The unelected Guardian Council, made up of six clerics and six legal experts generally within Khamenei’s orbit, has the authority to scrutinize laws and election candidates.
Ballots will mostly be counted manually, so the final result may not be announced for three days, although partial results may appear sooner.
On the same day, Iranians also vote for the Assembly of Experts, which appoints and can dismiss the supreme leader. The 88-member clerical body rarely intervenes directly in policy but is expected to help choose the 84-year-old Khamenei’s successor.
Parliament has no major influence on foreign policy or Iran’s nuclear agenda. These are determined by Khamenei who holds the utmost authority in the country’s unique dual system of clerical and republican rule.
Polling has projected turnover of about 41 percent, while former lawmaker Mahmoud Sadeghi said on Monday that surveys showed the participation could be as low as 27 percent, significantly lower than 42 percent in a 2020 parliamentary vote.
Discredited after years of failed attempts at widening political and social freedoms, the pro-reform opposition suffered further unpopularity in 2022 when protesters scorned its mantra of gradual change.
The Reform Front coalition has said it will not take part in the “meaningless” election but has not boycotted the vote.

Israel strikes kill Hezbollah fighter near Syria-Lebanon border: monitor

Israel strikes kill Hezbollah fighter near Syria-Lebanon border: monitor
Updated 29 February 2024
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Israel strikes kill Hezbollah fighter near Syria-Lebanon border: monitor

Israel strikes kill Hezbollah fighter near Syria-Lebanon border: monitor
  • Israel rarely comments on individual strikes but has repeatedly said it will not allow Iran to expand its presence in Syria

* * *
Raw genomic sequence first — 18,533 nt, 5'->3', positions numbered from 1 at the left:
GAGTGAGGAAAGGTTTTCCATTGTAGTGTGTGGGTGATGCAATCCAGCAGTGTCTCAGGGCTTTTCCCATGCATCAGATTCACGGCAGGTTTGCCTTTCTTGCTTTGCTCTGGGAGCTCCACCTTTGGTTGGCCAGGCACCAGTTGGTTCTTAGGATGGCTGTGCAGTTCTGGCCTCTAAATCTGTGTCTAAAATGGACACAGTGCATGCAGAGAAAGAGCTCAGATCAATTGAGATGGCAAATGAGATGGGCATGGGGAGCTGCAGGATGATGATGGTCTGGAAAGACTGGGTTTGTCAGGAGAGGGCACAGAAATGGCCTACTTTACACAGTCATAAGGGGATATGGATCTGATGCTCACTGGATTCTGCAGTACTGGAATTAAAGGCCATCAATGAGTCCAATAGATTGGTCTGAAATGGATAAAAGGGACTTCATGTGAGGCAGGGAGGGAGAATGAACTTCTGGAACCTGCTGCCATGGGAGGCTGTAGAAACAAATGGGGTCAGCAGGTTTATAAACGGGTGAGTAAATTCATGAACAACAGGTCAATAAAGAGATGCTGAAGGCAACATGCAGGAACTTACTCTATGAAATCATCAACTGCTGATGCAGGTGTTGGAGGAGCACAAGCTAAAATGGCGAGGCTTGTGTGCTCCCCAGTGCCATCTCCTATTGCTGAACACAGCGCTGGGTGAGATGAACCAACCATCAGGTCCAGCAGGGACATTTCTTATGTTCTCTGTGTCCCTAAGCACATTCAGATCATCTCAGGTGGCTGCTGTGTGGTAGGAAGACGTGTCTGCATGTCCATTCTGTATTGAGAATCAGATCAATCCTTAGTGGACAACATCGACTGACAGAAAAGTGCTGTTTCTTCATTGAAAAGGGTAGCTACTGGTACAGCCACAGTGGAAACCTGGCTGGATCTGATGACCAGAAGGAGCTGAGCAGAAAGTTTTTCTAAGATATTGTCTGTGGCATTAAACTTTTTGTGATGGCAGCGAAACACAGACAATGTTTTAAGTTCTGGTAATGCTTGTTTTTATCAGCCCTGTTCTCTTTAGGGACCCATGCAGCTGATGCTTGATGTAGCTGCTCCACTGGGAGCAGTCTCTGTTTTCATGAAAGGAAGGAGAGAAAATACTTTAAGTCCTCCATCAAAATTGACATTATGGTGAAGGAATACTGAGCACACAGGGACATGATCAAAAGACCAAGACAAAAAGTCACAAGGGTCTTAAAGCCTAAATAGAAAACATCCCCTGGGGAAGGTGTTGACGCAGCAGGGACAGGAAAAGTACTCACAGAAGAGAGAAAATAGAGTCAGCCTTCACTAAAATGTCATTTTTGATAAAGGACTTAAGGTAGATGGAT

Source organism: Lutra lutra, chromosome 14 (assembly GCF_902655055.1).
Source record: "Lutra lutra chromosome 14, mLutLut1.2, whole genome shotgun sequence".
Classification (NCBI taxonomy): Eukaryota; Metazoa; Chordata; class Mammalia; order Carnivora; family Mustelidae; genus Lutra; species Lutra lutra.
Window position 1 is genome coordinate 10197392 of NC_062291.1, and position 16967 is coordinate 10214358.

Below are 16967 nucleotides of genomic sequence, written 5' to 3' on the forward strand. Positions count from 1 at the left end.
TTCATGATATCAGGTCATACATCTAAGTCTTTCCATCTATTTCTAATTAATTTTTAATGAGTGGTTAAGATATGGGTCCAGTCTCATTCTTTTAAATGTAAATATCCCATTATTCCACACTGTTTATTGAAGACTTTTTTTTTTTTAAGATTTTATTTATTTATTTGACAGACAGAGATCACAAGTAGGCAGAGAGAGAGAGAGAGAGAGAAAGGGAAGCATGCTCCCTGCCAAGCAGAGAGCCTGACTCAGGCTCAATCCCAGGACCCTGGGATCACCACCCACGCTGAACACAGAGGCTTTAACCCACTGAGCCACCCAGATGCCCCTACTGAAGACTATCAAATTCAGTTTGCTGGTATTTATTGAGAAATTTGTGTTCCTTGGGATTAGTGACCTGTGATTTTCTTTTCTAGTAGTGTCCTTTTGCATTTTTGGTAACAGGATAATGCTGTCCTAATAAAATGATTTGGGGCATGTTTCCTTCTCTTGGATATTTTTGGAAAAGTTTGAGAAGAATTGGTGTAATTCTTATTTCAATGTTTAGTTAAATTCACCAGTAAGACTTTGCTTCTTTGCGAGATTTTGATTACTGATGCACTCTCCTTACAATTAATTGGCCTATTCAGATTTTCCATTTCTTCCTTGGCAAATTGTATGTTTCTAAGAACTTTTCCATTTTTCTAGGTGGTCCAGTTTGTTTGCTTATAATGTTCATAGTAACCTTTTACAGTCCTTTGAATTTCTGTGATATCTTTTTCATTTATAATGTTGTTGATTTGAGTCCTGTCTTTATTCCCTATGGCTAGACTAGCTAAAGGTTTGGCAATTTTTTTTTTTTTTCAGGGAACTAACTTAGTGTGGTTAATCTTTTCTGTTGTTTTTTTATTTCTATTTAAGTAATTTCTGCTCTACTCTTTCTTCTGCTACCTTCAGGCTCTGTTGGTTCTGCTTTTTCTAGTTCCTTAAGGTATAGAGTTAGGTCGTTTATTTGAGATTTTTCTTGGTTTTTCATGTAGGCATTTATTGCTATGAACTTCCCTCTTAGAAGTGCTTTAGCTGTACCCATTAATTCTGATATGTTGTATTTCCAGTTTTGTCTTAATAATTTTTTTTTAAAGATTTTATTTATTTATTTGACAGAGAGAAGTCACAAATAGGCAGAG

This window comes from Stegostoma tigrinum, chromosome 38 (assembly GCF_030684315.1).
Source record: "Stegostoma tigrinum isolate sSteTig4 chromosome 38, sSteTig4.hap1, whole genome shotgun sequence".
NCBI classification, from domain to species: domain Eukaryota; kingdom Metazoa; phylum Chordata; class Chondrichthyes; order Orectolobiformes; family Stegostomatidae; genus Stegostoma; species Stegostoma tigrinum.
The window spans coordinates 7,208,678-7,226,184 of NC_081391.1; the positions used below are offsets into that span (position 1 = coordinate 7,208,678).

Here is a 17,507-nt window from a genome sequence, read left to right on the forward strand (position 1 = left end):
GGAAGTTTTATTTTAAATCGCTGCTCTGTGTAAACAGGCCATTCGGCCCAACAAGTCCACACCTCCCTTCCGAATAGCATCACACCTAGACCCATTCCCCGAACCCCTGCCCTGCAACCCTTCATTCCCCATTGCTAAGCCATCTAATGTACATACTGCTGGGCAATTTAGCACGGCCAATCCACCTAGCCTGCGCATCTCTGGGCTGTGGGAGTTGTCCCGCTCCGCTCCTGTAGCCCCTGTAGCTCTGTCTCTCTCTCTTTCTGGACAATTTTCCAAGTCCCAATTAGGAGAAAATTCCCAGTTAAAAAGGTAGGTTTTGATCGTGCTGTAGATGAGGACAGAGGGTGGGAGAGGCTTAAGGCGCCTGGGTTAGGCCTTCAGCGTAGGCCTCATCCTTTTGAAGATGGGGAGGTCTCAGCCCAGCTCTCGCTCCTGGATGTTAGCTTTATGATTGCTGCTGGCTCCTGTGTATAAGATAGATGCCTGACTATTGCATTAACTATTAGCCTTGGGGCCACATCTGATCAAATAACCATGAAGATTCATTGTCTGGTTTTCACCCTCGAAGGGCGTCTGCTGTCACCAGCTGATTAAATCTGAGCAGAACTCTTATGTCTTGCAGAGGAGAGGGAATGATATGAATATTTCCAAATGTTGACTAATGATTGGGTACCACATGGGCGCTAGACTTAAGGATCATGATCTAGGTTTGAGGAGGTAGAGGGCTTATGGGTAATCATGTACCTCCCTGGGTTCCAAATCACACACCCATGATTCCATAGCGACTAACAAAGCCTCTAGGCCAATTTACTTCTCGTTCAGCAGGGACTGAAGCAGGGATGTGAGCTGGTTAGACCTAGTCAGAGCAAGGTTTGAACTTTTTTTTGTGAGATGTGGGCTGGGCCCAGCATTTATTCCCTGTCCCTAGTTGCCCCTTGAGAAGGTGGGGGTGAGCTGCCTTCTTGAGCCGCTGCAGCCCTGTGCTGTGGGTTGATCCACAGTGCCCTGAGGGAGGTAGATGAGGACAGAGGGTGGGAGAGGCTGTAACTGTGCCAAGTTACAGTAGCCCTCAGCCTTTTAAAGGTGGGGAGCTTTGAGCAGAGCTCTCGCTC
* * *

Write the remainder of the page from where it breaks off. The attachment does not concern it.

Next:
Beirut: Israel killed a Hezbollah fighter in a strike on Syria, close to the Lebanese border, also hitting near Damascus Thursday, a war monitor said, hours after similar attacks.
Hezbollah holds sway over Lebanon’s eastern border with Syria, as well as some regions on the other side of the border including Qusayr, the target of Thursday’s strike.
“An Israeli drone strike on a truck killed a Hezbollah fighter in the Qusayr area near the Syrian-Lebanese border,” said Rami Abdel Rahman, who heads the Syrian Observatory for Human Rights.
At the same time, Israeli strikes targeted Syrian air defense and radar sites near Damascus, said the Britain-based monitor with a network of sources inside Syria.
An AFP correspondent in Damascus heard faraway explosions.
Syrian state media did not report the strikes.
Hezbollah and other Iran-backed groups have been fighting alongside Syrian President Bashar Assad’s forces following the eruption of civil war.
Since Syria’s war began in 2011, Israel has launched hundreds of air strikes against its northern neighbor, primarily targeting pro-Iran forces, among them Lebanon’s Hezbollah and the Syrian army.
But the strikes have multiplied during the almost five-month-old war between Israel and the Palestinian militant group Hamas.
On Wednesday evening, Israel struck near Damascus, killing two Syrian pro-Hezbollah fighters, the Observatory had said.